My Top 10 Apple Questions: Warning I’m past 60.


These are some questions I have after spending 3 hours trying to get my computer to speed up. My poor Apple genius is going to have to answer these questions when I go in Monday.

1. Why do computers only have a life of several years? We kept our TV’s and stereos for eons. If you’re under 30, you’re probably asking “What’s a stereo?”

2. Why do they tell you to upload software, and then tell you, “Oh,  you don’t have enough gigabytes? So, why didn’t you tell me that before I bought new programs for $50.00 and downloaded them.

3. What is a gigabyte exactly. Where is it, and what does it look like?

4. Why don’t these computers come as a self-cleaning devices, like say an oven?

5. Are there little people inside the computer, fixing it up when you clean it? Okay, I know there aren’t any, but I feel like there are.

6. Who reads the messages I send to apple?

7. What’s the best way to co-ordinate all this stuff on the computer. I have bookmarks, but I’m not sure how to get to them. Or RSS?

Apple Inc.

Apple Inc. (Photo credit: marcopako )

8. Why do the apple genius’ look at me like I’m 105? Well, actually, I understand that one.

9. Why is wireless complicated? I can’t seem to connect my computer to my printer. Oh yeah, those go out of date too. They’re old after 2 years.

10. What is an air printer? Is it transmitting messages mysteriously in the air?

Book Review: Steve Jobs by Walter Isaacson


by Barbara A. Topolosky (hoping4astory)

I’d always surmised that Steve Jobs was a difficult personality to deal with, but after reading his biography, Steve Jobs by Walter Isaacson, I realized I didn’t know the half of it. It was disappointing to learn Jobs was the ultimate control freak, and not that nice to people he considered inferior to him.

It was enough to make me want to sell my MacBook, and ipod and forget about buying a brand new iphone and ipad.

Why Jobs would want anyone to honestly document his life when he was such a spoiled, demanding person is difficult to fathom.

He gave free rein to Isaacson to write an objective biography and Isaacson delivered.

Life didn’t start out easily for Jobs. His biological mother put him up for adoption. Luckily, he was adopted by people who adored him and he developed a close relationship with his father who taught him about quality and craftsmanship.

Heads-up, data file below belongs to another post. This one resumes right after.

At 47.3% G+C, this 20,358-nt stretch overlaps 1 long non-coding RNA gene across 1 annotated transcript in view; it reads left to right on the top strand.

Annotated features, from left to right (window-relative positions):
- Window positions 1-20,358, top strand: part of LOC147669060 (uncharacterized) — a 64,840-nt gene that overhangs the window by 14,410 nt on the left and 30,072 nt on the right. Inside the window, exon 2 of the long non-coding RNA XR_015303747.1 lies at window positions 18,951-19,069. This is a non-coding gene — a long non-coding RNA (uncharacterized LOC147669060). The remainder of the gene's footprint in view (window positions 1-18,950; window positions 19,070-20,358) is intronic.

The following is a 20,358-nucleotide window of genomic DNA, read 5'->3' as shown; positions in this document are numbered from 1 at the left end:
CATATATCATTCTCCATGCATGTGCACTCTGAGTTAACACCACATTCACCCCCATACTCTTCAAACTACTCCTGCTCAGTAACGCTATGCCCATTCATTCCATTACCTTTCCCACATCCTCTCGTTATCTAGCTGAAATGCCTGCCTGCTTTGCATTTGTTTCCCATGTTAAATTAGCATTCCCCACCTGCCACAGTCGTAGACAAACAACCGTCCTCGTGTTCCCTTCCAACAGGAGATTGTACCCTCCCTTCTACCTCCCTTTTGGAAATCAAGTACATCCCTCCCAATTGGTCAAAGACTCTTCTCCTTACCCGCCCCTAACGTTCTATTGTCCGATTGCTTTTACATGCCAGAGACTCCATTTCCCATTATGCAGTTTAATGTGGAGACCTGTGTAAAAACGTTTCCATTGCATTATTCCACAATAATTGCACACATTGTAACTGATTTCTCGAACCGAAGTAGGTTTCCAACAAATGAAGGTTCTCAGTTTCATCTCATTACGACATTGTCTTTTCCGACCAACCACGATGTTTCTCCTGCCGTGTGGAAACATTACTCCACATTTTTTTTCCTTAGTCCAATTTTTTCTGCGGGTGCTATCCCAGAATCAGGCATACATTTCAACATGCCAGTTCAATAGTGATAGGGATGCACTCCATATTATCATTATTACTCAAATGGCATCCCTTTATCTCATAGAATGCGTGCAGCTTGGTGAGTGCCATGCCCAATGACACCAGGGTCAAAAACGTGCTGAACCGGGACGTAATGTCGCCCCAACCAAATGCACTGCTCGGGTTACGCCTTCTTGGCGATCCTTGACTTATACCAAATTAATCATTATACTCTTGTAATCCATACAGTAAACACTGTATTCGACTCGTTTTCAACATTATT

After his parents sacrificed money so he could attend a pricey private university in Portland Oregon, Reed College, he doesn’t even allow them to accompany him on campus.

What is strange about Jobs is that he adopted Eastern Spirituality and identified with the Hippie Movement in the 60’s although he was hardly for ‘ peace, love, and happiness’―unless it benefited him.

Oddly enough he marketed brilliantly, and he motivated people to meet challenges and accomplish almost impossible goals. He used  and manipulated people. One day you were his best buddy, and the next were out the door.

He worked at an early age to perfect a stare to intimidate people. He insisted that a picture of his stare was on the cover of the book. (His only demand).

I almost wanted to cheer when he got thrown out of Apple. He didn’t  go without a fight.

He wasn’t completely malevolent. He seemed regretful about some of the people he hurt along the way.

His wife was devoted to him. His children respected and loved him. They understood why he didn’t spend a lot of  time with them.

I felt regretful when he didn’t get surgery when his cancer was first diagnosed. It seemed like his own arrogance ended his life prematurely. He wanted to use homeopathic means to control his cancer, but it didn’t work. He finally gave in to the surgery, but it was too late.

Jobs did create useful elegant products and was successful.  He co-founded Apple, and came up with one fantastic product after another. He put Pixar Studios on the map.  You wonder what great things he would’ve masterminded if he didn’t die an untimely death.

I recommend reading this book. You get the behind the scenes look at how Apple and Pixar evolved and the personalities involved. It is the story of a complicated genius.

Although the book is long, it does hold your interest, and is an easy read.

However, I am still wondering if I should ditch my computer.